NCFM NOTE: In another long line of military injustices, a judge rules that military law enforcement agents; this time the Coast Guard Investigative Service, engaged in serious witness tampering in a false sexual assault case, of which the Military Prosecutor was aware.
In Another Military False Allegation Case, a Coast Guard Judge Rules that the Government Engaged in Unlawful Command Influence.
August 17, 2016
Recently, documents were obtained in a military case where Civilian Court-martial Defense Attorney Michael Waddington  represented a Coast Guard Sailor at Court-martial who was accused of sexually assaulting his wife.
One of the defense’s key witnesses was a foreign national who lived in Abu Dhabi and traveled to the United States on her visa. This foreign national was also assisting the accused Sailor regarding the investigation of his wife. Shortly before the trial began in August, Mr. Waddington uncovered the Government’s actions in attempting to ensure that the Defense’s key witness never testified before the panel members.
The court ruling, motion for relief, and timeline, that are attached, show the lengths the Government will go through and the lines it will cross to ensure that a serviceman falsely accused of sexual assault will be convicted at Court-martial.
In this case, the evidence is clear that the Government attempted to;
- Bar a defense witness from entering the base to appear at the Courtroom to testify;
- Attempted to have the defense witness prosecuted by the U.S. Attorney’s Office for crimes that the U.S. Attorney properly refused to indict; and;
- Have the witness denied entry into the United States.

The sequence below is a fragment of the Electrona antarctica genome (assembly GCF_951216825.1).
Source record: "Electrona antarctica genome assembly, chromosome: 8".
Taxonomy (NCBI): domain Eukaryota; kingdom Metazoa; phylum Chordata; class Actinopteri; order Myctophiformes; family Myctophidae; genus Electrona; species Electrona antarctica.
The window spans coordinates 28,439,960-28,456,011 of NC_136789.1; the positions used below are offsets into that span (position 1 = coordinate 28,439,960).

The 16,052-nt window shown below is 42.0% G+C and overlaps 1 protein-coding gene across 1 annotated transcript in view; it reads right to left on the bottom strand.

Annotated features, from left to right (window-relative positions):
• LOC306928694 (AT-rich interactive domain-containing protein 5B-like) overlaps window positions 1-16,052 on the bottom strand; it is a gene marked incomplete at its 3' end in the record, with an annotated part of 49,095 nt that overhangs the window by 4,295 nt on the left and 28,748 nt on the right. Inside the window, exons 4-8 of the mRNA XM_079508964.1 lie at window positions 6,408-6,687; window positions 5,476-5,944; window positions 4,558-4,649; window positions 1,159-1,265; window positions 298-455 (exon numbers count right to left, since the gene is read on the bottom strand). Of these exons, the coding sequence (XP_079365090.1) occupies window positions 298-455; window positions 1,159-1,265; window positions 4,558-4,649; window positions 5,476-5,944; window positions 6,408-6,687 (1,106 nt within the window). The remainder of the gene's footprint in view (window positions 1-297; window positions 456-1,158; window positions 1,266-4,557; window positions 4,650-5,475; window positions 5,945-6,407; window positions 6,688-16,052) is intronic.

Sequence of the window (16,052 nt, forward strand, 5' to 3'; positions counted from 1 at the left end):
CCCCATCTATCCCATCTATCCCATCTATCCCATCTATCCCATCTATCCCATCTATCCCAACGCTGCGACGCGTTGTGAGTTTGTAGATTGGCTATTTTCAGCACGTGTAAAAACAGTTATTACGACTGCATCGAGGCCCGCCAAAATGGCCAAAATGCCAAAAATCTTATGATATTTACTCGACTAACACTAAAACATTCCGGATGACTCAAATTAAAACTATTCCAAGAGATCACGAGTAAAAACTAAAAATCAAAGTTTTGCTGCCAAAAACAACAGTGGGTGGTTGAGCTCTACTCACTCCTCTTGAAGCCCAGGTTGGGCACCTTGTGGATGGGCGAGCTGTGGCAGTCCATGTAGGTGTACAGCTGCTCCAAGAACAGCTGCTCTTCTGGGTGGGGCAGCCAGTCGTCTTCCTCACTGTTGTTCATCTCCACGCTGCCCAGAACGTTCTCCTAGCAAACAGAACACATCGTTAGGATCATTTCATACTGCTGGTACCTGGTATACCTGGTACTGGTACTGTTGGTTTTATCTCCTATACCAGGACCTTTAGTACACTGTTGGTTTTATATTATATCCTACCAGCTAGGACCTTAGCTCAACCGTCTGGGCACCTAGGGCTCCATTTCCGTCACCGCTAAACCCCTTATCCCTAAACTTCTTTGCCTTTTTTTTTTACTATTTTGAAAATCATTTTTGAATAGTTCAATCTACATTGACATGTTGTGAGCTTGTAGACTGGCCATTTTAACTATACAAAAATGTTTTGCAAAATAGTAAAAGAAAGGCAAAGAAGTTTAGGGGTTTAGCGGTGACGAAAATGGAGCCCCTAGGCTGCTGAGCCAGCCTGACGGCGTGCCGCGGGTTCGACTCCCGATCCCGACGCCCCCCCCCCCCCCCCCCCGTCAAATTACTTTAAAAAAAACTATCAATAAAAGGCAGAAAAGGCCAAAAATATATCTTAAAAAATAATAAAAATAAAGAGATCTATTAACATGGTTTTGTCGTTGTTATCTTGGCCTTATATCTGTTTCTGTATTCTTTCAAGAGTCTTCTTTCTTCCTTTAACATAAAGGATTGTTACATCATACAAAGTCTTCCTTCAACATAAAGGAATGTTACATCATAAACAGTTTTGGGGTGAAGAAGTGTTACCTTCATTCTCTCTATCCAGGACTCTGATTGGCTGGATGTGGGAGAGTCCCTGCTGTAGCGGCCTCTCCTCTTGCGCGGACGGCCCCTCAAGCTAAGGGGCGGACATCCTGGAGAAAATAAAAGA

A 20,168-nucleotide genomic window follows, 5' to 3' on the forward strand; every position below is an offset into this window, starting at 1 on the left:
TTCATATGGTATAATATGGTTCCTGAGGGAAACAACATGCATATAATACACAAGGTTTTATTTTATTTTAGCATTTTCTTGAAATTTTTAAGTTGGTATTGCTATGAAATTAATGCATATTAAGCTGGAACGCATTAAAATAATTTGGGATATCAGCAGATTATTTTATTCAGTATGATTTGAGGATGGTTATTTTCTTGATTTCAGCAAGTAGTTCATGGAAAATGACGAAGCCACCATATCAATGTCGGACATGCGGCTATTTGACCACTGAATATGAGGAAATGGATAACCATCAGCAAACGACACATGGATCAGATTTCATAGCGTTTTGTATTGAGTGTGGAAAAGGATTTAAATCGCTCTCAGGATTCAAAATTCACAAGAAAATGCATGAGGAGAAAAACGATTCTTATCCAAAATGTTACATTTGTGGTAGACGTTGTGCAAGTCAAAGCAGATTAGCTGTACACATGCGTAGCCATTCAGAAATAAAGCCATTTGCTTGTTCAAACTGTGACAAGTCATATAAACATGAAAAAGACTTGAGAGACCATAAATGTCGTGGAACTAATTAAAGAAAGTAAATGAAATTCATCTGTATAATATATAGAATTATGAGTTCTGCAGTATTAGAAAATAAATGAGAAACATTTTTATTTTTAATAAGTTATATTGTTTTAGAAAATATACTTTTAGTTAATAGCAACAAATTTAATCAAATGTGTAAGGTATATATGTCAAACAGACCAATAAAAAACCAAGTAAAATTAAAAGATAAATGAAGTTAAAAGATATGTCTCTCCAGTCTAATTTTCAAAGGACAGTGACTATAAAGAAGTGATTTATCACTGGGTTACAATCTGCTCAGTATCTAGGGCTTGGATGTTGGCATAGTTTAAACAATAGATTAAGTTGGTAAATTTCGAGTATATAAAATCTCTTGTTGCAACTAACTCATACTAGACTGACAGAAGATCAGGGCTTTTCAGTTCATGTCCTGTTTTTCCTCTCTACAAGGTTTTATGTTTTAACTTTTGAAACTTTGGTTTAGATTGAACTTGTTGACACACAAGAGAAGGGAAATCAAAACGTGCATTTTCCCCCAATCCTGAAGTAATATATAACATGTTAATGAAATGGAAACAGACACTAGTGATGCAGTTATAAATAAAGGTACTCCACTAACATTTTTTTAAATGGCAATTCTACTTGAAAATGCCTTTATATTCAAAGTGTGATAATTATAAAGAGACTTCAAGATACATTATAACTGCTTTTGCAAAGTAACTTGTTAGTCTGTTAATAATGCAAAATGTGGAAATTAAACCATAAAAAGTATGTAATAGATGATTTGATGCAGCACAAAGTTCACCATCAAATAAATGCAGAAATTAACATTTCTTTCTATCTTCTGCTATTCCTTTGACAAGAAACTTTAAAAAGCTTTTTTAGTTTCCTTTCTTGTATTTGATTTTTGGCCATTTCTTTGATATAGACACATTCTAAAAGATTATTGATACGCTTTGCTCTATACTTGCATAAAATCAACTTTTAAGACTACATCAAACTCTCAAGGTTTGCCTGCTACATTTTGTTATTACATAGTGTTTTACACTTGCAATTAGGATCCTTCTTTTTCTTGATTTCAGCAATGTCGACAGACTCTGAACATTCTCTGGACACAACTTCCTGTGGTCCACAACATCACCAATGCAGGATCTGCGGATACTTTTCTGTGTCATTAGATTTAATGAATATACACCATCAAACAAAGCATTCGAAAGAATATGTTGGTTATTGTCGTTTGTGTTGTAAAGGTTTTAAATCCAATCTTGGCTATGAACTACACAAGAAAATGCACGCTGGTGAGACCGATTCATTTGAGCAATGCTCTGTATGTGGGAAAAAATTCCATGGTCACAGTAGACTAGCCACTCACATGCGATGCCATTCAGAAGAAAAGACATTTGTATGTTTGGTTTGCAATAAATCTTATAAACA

According to the timeline, Mr. Waddington alleges that Lieutenant Catherine Gilmore stated in open court during the motion hearing, that she had no knowledge of the Government’s attempts to prevent the defense witness from testifying after April 2016. However, Mr. Waddington has the e-mails showing she and her co-counsel were receiving updates from Special Agent Chris Huntington outlining his attempts from May through August 2016 to prevent the witness from testifying by having her visa revoked in May, having her prosecuted in June, and having her entry into the United States refused in July. Certainly, if Mr. Waddington’s assertion is true, Lieutenant Catherine Gilmore might have violated COMDTINST M5800.1, Rule 3.3 requiring that a Judge Advocate exercise candor before the tribunal.
This rule states;
Rule 3.3 Candor Toward The Tribunal
(a) A lawyer shall not knowingly:
(1) make a false statement of fact or law to a tribunal or fail to correct a false statement of material fact or law previously made to the tribunal by the lawyer;
(2) fail to disclose to the tribunal legal authority in the controlling jurisdiction known to the lawyer to be directly adverse to the position of the client and not disclosed by opposing counsel; or
(3) offer evidence that the lawyer knows to be false. If a lawyer, the lawyer’s client, or a witness called by the lawyer, has offered material evidence and the lawyer comes to know of its falsity, the lawyer shall take reasonable remedial measures, including, if necessary, disclosure to the tribunal. A lawyer may refuse to offer evidence, other than the testimony of a defendant in a criminal matter, that the lawyer reasonably believes is false.
Ultimately, the Military Judge did not address this troubling fact in his ruling, but instead found that “apparent” unlawful command influence existed and the Government failed to meet its burden of disproving the apparent UCI. Specifically, Captain Gary E. Felicetti’s ruling states, “[The defense witness’s] absence is a result of mistakes, confirmation bias or tunnel vision by government personnel and, in some instances, a lack of action. Nonetheless, a reasonable informed member of the public would “still lack confidence in the fairness of the military justice process and the fairness of this trial.” The Judge refused to dismiss the case, but instead he allowed the trial to continue. To make the trial seem more fair, he provided remedies to the defense which prevented the government from cross examination and impeachment.